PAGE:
• Vancouver/ICMJE:
      Rhodes JP. Ghost Boys. [electronic resource] [Internet]. Little, Brown Books for Young Readers; 2018 [cited 2020 Nov 27]. Available from: http://search.ebscohost.com/login.aspx?direct=true&site=eds-live&db=cat05595a&AN=fay.656727

Reviews

Booklist Reviews 2018 February #1

*Starred Review* Jerome, a young black boy gunned down while playing in a park with a toy gun, invites readers to bear witness to his story, to the tragedy of being dispatched simply because of a policeman's internalized prejudice masquerading as fear. One day at school, while he and his new friend Carlos are being bullied, Carlos pulls out a toy gun to scare their attackers. Afterward, he gives it to Jerome so he can have a chance to play with it, to pretend that he is in charge. But when he is shot in the back while running from the police, his soul leaves his body and he becomes one of the army of ghost boys hoping to communicate with those still consumed with racial bias. While looking in on the preliminary court hearing, Jerome realizes that the police officer's daughter can see and talk to him, and together they try to understand how the world around them could be so cruel. Rhodes (Sugar, 2013; Towers Falling, 2016) beautifully weaves together the fictional and the historical—Jerome comes across the ghosts of real-life individuals like Emmett Till and Trayvon Martin—in this gripping and all-too-necessary novel about police brutality, injustice, and the power of bearing witness to the stories of those who are gone. Copyright 2018 Booklist Reviews.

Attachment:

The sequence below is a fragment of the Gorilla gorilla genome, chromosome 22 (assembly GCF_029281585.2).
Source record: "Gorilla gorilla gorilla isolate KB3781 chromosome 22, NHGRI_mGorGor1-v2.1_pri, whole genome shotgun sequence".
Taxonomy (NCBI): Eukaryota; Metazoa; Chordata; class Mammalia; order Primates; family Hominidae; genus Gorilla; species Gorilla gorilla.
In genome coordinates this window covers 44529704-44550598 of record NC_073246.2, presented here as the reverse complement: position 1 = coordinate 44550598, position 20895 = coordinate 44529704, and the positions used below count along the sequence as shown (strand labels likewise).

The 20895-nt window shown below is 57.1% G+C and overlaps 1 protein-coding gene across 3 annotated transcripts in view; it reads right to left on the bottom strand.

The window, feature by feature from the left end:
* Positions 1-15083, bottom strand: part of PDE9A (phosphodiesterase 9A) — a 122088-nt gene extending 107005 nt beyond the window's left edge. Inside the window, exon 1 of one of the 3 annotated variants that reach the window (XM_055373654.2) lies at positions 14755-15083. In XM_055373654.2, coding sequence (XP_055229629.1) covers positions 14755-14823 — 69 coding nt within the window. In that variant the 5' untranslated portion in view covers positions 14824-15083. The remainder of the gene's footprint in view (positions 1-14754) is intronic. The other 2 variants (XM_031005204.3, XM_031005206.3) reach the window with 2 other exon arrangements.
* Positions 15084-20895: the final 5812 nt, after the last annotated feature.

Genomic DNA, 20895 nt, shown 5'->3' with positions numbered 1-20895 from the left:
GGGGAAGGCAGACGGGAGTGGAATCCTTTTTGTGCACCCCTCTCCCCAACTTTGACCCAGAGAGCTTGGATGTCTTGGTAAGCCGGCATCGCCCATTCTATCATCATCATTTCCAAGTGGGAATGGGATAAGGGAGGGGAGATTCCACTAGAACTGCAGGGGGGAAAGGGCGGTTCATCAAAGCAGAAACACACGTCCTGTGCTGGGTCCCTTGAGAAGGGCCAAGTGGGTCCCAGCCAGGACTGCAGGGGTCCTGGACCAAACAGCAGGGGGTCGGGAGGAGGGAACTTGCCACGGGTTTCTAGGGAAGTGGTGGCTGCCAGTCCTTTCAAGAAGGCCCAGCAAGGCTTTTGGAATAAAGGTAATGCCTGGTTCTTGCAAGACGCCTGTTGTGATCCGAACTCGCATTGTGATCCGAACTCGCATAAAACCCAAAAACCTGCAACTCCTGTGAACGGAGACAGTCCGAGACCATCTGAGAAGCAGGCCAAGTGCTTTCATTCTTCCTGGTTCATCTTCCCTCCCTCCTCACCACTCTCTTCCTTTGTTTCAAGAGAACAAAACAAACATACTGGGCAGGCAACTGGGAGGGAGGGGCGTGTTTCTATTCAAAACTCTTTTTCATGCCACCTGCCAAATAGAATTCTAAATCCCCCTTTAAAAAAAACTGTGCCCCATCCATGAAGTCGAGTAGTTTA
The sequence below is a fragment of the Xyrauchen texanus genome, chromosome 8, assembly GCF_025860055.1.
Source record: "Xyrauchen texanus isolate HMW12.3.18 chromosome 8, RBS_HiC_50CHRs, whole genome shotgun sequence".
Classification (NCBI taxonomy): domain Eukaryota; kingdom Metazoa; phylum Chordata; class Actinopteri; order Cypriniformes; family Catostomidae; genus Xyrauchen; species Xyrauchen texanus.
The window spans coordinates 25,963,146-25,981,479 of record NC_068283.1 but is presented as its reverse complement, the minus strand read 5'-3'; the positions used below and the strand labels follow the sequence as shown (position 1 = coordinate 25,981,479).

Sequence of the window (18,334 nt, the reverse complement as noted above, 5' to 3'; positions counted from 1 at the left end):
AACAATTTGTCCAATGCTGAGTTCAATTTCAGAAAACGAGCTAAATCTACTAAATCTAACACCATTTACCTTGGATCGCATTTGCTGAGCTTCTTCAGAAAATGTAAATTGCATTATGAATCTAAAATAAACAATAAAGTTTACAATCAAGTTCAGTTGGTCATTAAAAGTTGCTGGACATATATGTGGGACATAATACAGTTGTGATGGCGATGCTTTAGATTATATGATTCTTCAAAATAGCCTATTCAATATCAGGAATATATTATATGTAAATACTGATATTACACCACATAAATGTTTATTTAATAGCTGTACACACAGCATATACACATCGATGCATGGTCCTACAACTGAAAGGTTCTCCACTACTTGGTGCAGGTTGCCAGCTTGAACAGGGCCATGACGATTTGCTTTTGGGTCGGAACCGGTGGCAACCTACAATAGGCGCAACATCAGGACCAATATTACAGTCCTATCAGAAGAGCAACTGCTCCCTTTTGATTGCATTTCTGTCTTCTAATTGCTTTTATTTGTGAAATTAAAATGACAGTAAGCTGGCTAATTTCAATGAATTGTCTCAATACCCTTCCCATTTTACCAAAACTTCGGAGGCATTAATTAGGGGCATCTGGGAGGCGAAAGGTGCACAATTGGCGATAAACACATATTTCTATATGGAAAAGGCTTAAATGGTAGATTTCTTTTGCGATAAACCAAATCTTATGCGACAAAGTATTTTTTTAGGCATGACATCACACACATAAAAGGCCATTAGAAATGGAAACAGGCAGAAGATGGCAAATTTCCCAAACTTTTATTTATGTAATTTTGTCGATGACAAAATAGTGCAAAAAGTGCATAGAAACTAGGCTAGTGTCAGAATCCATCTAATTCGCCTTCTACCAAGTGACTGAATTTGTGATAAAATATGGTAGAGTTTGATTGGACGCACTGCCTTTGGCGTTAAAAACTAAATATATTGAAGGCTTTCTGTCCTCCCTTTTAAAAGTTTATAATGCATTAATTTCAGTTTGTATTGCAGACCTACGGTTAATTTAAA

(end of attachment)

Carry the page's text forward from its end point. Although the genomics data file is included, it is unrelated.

Horn Book Guide Reviews 2018 Fall